Early 1870s, meetings organized by James with the purpose to discuss philosophical problems of the day
oBasically laying the groundwork for the discipline
(1) Epistemological questions  Questions about what is knowledge? What is truth?

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(2) The relationship between science and religion  Should there even be a relationship between them? How do
you integrate them?
(3) The relationship between ‘new’ and ‘old’ psychology  Difference between German and American psychology
Integral concept formalized by this group: Pragmatism – 3 Tenants:
i) Intelligent practice (actions that make money) are the product of our ability to theorize
ii) If you have a theory, treat it as being a roadmap to life – Question is whether it leads to the truth or leads you
off track
iii) According to Pragmatists, “true theories” will pay off (have cash value) and is profitable – Anything that makes
money is the only thing that works
Does Pragmatism Promote Good Scholarship?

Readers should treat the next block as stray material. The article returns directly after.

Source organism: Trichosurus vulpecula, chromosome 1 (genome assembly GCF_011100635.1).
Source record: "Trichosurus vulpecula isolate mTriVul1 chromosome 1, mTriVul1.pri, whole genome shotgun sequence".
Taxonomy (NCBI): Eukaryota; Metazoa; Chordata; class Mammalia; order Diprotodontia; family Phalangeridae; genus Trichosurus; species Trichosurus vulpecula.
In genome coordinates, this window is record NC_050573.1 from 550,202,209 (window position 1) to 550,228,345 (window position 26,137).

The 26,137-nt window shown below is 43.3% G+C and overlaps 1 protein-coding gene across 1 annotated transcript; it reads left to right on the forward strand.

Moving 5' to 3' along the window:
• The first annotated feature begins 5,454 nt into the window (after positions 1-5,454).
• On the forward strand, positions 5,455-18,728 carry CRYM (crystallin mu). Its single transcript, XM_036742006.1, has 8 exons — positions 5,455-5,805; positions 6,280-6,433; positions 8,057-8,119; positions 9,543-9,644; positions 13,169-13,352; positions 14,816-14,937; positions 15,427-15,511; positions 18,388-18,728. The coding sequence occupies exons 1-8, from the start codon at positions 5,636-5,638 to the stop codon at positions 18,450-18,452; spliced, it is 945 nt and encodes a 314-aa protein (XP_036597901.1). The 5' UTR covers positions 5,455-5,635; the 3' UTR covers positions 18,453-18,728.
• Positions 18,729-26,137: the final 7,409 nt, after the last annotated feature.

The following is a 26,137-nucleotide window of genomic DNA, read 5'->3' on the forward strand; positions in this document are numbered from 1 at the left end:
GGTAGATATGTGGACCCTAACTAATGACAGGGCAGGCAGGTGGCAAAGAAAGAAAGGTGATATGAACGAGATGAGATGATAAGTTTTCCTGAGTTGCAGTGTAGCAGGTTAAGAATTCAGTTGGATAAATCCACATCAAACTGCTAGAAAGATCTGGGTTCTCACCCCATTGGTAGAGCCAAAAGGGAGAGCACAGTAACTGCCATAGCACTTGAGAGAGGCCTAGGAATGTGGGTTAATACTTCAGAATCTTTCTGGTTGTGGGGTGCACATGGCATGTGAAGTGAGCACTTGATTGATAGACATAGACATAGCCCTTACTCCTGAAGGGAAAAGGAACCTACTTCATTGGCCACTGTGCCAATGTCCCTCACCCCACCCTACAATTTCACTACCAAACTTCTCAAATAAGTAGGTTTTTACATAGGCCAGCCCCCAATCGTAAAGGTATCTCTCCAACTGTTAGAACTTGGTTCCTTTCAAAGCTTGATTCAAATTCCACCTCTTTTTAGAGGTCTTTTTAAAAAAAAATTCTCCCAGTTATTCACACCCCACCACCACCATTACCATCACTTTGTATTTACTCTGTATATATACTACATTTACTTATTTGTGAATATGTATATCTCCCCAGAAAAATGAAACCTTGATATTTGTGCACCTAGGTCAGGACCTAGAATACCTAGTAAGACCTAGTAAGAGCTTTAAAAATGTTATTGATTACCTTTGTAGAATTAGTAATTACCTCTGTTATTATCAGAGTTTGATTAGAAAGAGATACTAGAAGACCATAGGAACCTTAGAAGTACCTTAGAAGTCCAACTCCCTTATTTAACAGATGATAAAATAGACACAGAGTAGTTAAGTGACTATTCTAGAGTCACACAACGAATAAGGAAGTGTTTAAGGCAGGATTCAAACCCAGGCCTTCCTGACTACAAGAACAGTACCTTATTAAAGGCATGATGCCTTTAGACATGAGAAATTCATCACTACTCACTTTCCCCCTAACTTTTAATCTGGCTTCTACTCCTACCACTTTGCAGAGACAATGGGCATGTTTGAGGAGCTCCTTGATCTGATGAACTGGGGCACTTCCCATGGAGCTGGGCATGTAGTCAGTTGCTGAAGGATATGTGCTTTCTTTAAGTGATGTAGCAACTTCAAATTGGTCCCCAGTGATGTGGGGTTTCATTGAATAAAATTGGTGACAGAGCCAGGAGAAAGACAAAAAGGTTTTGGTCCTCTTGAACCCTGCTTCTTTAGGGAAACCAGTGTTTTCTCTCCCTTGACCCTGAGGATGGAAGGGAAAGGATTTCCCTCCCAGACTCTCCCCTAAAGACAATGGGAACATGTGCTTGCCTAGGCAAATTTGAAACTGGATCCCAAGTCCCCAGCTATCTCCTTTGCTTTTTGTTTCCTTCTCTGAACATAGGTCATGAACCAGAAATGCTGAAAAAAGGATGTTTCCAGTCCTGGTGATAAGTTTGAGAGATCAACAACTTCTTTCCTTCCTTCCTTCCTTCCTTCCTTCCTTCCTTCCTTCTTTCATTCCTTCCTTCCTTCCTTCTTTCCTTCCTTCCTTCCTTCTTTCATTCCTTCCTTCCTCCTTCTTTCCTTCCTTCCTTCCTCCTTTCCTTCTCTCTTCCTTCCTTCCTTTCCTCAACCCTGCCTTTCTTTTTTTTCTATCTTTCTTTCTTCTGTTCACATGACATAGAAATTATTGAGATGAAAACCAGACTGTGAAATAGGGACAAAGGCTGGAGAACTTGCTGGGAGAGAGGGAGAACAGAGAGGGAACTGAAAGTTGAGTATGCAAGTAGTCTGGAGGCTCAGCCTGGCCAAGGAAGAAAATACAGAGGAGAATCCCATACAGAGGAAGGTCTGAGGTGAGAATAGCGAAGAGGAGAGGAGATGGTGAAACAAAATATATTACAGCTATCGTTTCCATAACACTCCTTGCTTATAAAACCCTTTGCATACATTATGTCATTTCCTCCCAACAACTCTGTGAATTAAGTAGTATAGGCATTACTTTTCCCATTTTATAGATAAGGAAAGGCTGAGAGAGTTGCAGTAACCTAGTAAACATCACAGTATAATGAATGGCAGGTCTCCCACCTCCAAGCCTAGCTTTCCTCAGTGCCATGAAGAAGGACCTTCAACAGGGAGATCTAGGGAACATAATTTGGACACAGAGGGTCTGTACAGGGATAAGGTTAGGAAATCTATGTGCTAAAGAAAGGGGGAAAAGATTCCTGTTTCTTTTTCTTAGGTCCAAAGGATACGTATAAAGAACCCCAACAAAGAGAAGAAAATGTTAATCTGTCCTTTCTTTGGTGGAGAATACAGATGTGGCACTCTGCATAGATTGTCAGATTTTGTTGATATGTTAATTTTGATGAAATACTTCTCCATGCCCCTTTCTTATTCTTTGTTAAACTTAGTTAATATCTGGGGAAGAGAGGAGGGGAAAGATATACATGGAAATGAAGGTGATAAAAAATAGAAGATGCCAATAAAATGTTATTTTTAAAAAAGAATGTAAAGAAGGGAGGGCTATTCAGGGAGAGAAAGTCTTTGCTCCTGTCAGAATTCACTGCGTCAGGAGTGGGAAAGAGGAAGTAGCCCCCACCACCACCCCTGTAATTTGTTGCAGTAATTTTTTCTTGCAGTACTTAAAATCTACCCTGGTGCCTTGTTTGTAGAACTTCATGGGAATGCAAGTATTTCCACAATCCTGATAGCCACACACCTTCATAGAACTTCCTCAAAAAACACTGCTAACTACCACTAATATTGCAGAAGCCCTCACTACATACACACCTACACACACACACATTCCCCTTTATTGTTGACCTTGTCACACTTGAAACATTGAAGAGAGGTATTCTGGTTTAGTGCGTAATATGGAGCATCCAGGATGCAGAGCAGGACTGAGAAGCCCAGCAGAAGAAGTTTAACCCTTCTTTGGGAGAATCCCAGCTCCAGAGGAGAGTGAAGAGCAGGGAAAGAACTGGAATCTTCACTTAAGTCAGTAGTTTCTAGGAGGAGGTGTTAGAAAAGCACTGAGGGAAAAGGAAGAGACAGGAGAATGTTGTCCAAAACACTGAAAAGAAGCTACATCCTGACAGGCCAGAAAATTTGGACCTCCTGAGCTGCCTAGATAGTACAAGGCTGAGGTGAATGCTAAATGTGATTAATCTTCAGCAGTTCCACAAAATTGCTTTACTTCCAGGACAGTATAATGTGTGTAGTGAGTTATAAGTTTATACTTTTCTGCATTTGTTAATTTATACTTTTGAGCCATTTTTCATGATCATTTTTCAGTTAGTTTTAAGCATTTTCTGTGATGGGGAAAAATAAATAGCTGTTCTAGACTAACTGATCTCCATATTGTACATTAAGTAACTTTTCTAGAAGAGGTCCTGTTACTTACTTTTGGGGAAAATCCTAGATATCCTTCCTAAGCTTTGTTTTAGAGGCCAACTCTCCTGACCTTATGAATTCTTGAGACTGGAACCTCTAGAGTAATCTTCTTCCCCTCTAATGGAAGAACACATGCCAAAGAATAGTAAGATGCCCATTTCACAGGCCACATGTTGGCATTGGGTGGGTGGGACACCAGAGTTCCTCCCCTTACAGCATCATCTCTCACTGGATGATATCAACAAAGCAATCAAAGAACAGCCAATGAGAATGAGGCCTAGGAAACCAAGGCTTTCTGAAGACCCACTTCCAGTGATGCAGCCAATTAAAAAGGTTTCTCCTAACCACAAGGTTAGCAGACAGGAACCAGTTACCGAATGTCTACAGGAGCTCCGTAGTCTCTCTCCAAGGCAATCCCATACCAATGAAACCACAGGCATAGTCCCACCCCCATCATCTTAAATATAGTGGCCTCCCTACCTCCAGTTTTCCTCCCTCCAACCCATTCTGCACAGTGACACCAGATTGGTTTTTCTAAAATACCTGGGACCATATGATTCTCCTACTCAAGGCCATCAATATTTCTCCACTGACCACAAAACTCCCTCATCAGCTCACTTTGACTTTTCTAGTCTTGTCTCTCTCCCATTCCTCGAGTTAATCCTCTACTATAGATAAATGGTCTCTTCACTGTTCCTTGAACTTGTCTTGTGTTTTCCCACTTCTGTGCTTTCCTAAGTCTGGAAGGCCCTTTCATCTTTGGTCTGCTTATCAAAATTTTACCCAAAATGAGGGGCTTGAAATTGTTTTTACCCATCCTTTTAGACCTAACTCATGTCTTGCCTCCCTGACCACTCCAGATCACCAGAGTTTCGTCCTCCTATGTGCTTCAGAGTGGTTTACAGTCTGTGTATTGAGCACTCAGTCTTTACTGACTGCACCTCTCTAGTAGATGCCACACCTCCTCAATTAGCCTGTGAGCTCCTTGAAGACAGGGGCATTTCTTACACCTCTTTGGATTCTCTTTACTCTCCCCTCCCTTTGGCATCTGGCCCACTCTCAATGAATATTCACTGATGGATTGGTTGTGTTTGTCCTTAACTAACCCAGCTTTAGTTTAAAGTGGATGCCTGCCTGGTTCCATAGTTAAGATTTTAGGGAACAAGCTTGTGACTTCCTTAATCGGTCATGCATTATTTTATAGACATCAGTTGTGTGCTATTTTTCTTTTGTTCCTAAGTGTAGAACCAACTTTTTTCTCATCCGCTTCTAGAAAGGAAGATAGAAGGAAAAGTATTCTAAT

Good Scholarship  Defined as gaining better understanding of the world
oThe more you know, closer you are to understanding everything
The scientific process of theory building serves two goals:
oFor basic researchers: Good scholarship drives them to want to explain the world
What is true in the world (What is?)
oFor applied researchers: Good scholarship drives them to want to control one aspect of the world
What works?
True Theory: Explains every single aspect of the world as psychologists
The Pragmatist only explains a silver of the aspect
oThis is a drawback because they think ‘because this works, no other works at all’ – Which is a really narrow,
black and white way of thinking
oThey think only one idea pays off and that’s the only answer – But really, just because a theory is profitable, it
may not mean it’s true
James’ Principles of Psychology
1. Human behaviour is often habitual and unconscious (triggered by some condition in the environment)
oThis makes humans efficient